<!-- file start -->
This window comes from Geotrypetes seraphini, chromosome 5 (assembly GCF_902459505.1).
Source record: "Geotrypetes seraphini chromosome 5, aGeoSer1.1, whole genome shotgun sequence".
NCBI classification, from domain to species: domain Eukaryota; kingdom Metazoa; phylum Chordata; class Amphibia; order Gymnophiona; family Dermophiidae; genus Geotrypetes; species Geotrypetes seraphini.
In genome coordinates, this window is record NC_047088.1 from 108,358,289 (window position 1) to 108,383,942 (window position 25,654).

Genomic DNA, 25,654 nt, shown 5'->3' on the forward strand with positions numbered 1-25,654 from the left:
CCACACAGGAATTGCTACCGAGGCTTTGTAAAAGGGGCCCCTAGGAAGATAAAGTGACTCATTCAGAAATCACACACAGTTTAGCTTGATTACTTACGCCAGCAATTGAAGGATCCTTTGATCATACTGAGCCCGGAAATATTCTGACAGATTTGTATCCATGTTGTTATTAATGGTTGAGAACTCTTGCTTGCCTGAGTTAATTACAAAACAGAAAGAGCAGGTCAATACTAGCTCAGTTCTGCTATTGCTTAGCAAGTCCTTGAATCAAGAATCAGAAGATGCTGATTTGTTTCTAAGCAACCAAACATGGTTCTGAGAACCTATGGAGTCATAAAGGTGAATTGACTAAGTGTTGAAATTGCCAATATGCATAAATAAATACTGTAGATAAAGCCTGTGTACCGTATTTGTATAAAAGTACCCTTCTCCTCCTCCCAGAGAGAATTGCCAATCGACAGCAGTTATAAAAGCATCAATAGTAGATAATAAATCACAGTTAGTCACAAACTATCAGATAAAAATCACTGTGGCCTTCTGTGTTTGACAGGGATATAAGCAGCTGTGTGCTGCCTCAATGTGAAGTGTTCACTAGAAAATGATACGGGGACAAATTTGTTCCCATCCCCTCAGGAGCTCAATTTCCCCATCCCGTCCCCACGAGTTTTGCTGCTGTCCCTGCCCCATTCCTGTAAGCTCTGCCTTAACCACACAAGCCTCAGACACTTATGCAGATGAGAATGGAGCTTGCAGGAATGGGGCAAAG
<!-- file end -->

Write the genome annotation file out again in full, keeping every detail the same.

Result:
This window comes from Geotrypetes seraphini, chromosome 5 (assembly GCF_902459505.1).
Source record: "Geotrypetes seraphini chromosome 5, aGeoSer1.1, whole genome shotgun sequence".
NCBI classification, from domain to species: domain Eukaryota; kingdom Metazoa; phylum Chordata; class Amphibia; order Gymnophiona; family Dermophiidae; genus Geotrypetes; species Geotrypetes seraphini.
In genome coordinates, this window is record NC_047088.1 from 108,358,289 (window position 1) to 108,383,942 (window position 25,654).

Genomic DNA, 25,654 nt, shown 5'->3' on the forward strand with positions numbered 1-25,654 from the left:
CCACACAGGAATTGCTACCGAGGCTTTGTAAAAGGGGCCCCTAGGAAGATAAAGTGACTCATTCAGAAATCACACACAGTTTAGCTTGATTACTTACGCCAGCAATTGAAGGATCCTTTGATCATACTGAGCCCGGAAATATTCTGACAGATTTGTATCCATGTTGTTATTAATGGTTGAGAACTCTTGCTTGCCTGAGTTAATTACAAAACAGAAAGAGCAGGTCAATACTAGCTCAGTTCTGCTATTGCTTAGCAAGTCCTTGAATCAAGAATCAGAAGATGCTGATTTGTTTCTAAGCAACCAAACATGGTTCTGAGAACCTATGGAGTCATAAAGGTGAATTGACTAAGTGTTGAAATTGCCAATATGCATAAATAAATACTGTAGATAAAGCCTGTGTACCGTATTTGTATAAAAGTACCCTTCTCCTCCTCCCAGAGAGAATTGCCAATCGACAGCAGTTATAAAAGCATCAATAGTAGATAATAAATCACAGTTAGTCACAAACTATCAGATAAAAATCACTGTGGCCTTCTGTGTTTGACAGGGATATAAGCAGCTGTGTGCTGCCTCAATGTGAAGTGTTCACTAGAAAATGATACGGGGACAAATTTGTTCCCATCCCCTCAGGAGCTCAATTTCCCCATCCCGTCCCCACGAGTTTTGCTGCTGTCCCTGCCCCATTCCTGTAAGCTCTGCCTTAACCACACAAGCCTCAGACACTTATGCAGATGAGAATGGAGCTTGCAGGAATGGGGCAAAG